Frequently Asked Questions
An Individual Education Program (IEP) is a written document used to outline an educational program that meets your child’s individual needs. Every child who receives special education services is required to have an IEP.
What does an IEP include?
In addition to highlighting the student’s current level of functional performance or skills, the IEP includes specific service needs and sets measurable annual goals. It should discuss your child’s academic achievement and progress, and how/if he or she will participate in state assessments.
Who is included in the IEP team?
An effective IEP requires input from a variety of concerned parties and individuals. According to the Individuals with Disabilities Education Improvement Act (IDEA), the IEP team should include:
- The parents of the child;
- Not less than one regular education teacher of the child (if the child is, or may be, participating in the regular education environment);
- Not less than one special education teacher of the child, or when appropriate, not less than one special education provider of the child;
- A representative of the local education agency (LEA) - usually the school's principal/designee or district supervisor of Special Education/designee;
- An individual who can interpret the instructional implications of evaluation results;
- At the discretion of the parent or the school (LEA), other individuals who have knowledge or special expertise regarding the child, including related services personnel as appropriate;
- Whenever appropriate, the child with a disability.
What is the IEP Process?
There are seven essential steps in the IEP Process:
- Referral – Typically, referrals are made by teachers or parents who recognize that a child is having difficulty and may need special services. Regardless of the source of the referral, however, each of our schools has a clearly understood, uniform procedure for processing referrals.
- Pre-evaluation – Immediately after a referral is made, all available information related to the suspected disability—including information from the parent and information about the interventions that have been attempted within the regular class—is collected. Unless appropriate intervention strategies have been provided, the team (which includes the parents) may need to delay the process until appropriate interventions have been provided within the context of the general curriculum. All relevant information must be considered before determining whether additional data, such as medical information or evaluation results, are needed. This decision cannot be made by an individual teacher or administrator but must be made by a group of people. In cases where the referral has been made by the parent, the group’s decision regarding evaluation must be documented in written notice to the parent, regardless of the decision. If the decision is to conduct an evaluation, the school will obtain informed written consent from the parent before proceeding with the evaluation. If the team determines that an evaluation is not warranted, prior written notice will also be given to the parent. The notice must include the basis for the determination and an explanation of the process followed to reach the decision. If the school system refuses to evaluate or if the parent refuses to give consent to evaluate, the opposing party may request a due process hearing.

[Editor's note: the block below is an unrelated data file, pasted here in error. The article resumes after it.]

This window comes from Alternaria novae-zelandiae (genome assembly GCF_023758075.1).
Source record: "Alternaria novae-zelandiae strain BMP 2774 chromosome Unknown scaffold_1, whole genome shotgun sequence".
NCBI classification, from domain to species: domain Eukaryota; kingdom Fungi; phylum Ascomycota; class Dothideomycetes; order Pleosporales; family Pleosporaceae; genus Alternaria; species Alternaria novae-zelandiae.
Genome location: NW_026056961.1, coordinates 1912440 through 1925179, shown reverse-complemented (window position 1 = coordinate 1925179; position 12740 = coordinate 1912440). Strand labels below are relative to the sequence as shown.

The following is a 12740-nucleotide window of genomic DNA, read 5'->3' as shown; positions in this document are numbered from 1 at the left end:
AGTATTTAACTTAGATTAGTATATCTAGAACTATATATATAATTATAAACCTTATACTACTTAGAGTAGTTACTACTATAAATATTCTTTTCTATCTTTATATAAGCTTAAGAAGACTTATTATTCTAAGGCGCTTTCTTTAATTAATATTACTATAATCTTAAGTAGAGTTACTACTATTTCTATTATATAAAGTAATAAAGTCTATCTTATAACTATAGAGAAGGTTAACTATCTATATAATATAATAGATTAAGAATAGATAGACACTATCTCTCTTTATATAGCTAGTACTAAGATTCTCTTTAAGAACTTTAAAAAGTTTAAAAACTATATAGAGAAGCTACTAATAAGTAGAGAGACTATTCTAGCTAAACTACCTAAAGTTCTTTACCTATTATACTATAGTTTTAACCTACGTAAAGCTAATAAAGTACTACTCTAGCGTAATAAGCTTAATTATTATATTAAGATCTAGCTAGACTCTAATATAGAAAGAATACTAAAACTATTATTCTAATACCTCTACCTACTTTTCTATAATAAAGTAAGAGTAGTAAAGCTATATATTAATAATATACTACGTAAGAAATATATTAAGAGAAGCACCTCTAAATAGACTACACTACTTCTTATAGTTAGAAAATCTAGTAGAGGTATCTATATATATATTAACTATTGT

- Evaluation – Referral information and appropriate involvement of the child’s team lead to the identification of specific areas to be included in the evaluation. All areas of a suspected disability must be evaluated. In addition to determining the existence of a disability, the evaluation should also focus on the identification of the child’s special education and related service needs.
- Eligibility Determination – The determination of eligibility for special education services is two-pronged. After the completion of the evaluation, the IEP team meets to determine whether the evaluation results indicate the existence of a disability, and whether the child demonstrates a need for special education services.
- Development of IEP – The IEP focuses on educational needs that cannot be met in the general education program. Goals and objectives in the IEP are based on the strengths and needs of the child, concerns of the parents, and results of the initial or most recent evaluation of the child, as needed.
- Implementation of IEP – The school system is responsible for obtaining informed written parental consent prior to implementation of the initial IEP placement. The written IEP reflects the beginning and end dates for the goals and objectives agreed upon by the IEP team.
- Annual Review – The student’s IEP team must review the IEP at least annually. Review of the child’s IEP and the goals and objectives therein may be requested at any time by any member of the IEP team.
- The child no longer meets Tennessee eligibility standards;
- The child no longer requires special education and related services;
- The child graduates with a high school diploma;
- The child reaches 22 years of age before the start of a school year;
- Parents request in writing that the child be removed from special education (in which case, the LEA must stop all special education and related services and return the child to general education).